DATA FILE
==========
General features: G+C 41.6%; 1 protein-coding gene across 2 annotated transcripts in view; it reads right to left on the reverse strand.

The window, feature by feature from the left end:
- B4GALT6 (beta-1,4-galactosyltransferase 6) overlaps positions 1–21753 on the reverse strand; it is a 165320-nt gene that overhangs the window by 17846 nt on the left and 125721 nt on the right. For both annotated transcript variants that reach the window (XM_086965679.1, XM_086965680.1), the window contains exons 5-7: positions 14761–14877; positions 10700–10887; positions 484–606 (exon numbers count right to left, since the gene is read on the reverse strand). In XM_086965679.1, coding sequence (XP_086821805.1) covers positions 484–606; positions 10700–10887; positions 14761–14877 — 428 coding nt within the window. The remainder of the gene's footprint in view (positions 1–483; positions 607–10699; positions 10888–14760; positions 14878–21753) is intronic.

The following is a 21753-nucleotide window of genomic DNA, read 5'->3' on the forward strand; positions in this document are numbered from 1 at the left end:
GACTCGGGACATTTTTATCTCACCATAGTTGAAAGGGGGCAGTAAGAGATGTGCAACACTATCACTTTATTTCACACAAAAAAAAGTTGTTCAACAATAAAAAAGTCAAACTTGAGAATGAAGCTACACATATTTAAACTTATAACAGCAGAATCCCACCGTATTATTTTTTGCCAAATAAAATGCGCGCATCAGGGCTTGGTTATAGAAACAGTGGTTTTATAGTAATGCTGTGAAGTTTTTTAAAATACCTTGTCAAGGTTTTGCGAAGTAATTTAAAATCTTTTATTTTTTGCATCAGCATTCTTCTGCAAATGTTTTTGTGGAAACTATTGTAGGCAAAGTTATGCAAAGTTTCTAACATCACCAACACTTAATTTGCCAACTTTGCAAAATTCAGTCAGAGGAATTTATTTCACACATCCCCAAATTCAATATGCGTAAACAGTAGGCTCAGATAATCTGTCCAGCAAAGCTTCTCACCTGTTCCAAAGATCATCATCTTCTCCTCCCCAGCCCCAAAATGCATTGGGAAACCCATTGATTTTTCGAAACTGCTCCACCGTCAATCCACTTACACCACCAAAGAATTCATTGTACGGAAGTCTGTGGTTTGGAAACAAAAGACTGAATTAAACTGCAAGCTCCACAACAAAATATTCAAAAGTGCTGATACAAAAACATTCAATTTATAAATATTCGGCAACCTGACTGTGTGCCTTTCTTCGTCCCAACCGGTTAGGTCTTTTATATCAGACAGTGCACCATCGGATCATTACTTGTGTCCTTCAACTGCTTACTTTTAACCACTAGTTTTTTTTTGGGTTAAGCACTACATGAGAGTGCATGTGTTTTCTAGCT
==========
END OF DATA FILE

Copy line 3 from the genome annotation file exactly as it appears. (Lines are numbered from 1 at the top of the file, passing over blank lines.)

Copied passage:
- B4GALT6 (beta-1,4-galactosyltransferase 6) overlaps positions 1–21753 on the reverse strand; it is a 165320-nt gene that overhangs the window by 17846 nt on the left and 125721 nt on the right. For both annotated transcript variants that reach the window (XM_086965679.1, XM_086965680.1), the window contains exons 5-7: positions 14761–14877; positions 10700–10887; positions 484–606 (exon numbers count right to left, since the gene is read on the reverse strand). In XM_086965679.1, coding sequence (XP_086821805.1) covers positions 484–606; positions 10700–10887; positions 14761–14877 — 428 coding nt within the window. The remainder of the gene's footprint in view (positions 1–483; positions 607–10699; positions 10888–14760; positions 14878–21753) is intronic.